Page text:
RALEIGH, N.C. (AP) — State lawmakers are pressing to ensure that patients at North Carolina health care facilities can receive visits from family member and clergy, especially during future emergencies.
The Senate and House on Wednesday approved separate measures designed to address situations where patients lacked access to a minister or visits from family during last year's COVID-19 restrictions and later died.
The Senate's “No Patient Left Behind” bill, approved on a 40-9 vote, tells hospitals and hospice care, nursing home and residential treatment facilities to allow patients to receive visitors to the fullest extent permitted by federal Medicaid and Medicare rules and regulations. If they don't, the health care facilities will receive a warning. Those who don't allow visitors within 24 hours of the warning will face minimum daily fines of $500 per incident. Similar rules apply to adult care homes.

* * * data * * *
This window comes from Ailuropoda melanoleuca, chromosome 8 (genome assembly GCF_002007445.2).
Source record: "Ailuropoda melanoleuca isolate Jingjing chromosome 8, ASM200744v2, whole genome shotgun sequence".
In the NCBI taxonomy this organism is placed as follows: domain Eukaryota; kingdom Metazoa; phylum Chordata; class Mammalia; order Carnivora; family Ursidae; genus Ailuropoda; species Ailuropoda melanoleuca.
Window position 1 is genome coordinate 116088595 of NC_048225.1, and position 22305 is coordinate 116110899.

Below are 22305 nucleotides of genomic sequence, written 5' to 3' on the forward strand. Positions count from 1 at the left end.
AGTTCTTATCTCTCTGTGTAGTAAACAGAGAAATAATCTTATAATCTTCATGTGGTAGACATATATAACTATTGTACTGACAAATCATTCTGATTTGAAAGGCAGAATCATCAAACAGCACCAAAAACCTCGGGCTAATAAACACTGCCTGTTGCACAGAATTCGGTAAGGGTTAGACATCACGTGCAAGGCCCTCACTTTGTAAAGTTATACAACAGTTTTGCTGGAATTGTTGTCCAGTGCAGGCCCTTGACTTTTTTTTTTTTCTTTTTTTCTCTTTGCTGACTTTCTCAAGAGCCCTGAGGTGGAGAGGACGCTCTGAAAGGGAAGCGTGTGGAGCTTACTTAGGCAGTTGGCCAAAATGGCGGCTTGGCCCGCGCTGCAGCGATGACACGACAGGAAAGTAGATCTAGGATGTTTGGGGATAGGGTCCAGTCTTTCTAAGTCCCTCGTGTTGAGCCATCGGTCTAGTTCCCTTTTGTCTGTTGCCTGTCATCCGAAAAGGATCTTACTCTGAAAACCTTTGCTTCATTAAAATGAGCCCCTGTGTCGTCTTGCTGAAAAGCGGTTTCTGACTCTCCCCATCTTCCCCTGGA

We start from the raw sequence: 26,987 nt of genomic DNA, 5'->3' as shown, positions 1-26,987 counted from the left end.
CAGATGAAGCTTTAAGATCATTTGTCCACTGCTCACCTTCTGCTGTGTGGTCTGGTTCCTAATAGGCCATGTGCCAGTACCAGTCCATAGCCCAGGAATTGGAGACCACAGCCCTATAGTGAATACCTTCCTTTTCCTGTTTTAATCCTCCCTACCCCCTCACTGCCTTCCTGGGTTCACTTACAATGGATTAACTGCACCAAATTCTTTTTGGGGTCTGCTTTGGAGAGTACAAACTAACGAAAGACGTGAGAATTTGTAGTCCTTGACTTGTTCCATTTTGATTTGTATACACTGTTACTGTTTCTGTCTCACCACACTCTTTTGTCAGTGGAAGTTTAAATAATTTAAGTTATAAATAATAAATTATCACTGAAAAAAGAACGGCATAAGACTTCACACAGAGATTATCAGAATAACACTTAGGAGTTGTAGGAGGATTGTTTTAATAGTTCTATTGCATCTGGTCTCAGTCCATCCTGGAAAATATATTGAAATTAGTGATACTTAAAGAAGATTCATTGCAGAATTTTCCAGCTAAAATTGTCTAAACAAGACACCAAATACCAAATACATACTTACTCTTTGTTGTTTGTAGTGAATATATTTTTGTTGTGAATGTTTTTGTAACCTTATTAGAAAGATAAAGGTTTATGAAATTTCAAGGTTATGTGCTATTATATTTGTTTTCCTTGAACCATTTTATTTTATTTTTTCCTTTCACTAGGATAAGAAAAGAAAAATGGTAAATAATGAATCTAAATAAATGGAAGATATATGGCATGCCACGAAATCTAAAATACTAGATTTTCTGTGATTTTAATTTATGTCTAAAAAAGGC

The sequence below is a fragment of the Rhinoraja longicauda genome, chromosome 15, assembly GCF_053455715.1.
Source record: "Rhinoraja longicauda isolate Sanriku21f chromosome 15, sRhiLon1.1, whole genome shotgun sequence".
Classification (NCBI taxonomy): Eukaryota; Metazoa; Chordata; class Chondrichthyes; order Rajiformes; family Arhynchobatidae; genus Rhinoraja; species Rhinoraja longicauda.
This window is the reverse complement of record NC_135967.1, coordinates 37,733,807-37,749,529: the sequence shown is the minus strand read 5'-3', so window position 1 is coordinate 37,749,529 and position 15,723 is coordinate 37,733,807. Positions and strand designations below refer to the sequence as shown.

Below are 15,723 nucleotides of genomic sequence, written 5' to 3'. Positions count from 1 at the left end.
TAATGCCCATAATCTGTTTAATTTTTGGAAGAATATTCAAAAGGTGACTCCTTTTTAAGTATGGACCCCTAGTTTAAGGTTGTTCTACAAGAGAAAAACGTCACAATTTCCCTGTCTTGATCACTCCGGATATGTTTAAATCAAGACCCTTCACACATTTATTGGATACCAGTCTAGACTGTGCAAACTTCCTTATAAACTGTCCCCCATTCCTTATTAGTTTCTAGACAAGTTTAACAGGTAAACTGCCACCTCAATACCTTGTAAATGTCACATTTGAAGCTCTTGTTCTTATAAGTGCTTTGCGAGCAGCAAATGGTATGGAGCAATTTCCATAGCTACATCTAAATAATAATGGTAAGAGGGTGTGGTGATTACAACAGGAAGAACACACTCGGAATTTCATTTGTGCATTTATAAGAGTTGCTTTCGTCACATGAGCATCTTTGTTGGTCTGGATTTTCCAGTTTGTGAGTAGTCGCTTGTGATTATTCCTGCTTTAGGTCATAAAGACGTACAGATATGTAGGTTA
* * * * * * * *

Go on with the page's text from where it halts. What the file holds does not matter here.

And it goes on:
The House voted 98-19 for a measure directing state-licensed hospitals to allow a clergy member to visit any patient who requests one. A cleric may be subject to health screenings and could be turned away if he or she fails to pass that screening or tests positive for an infectious disease.
Each bill still must pass the opposite chamber before being sent to Gov. Roy Cooper's desk.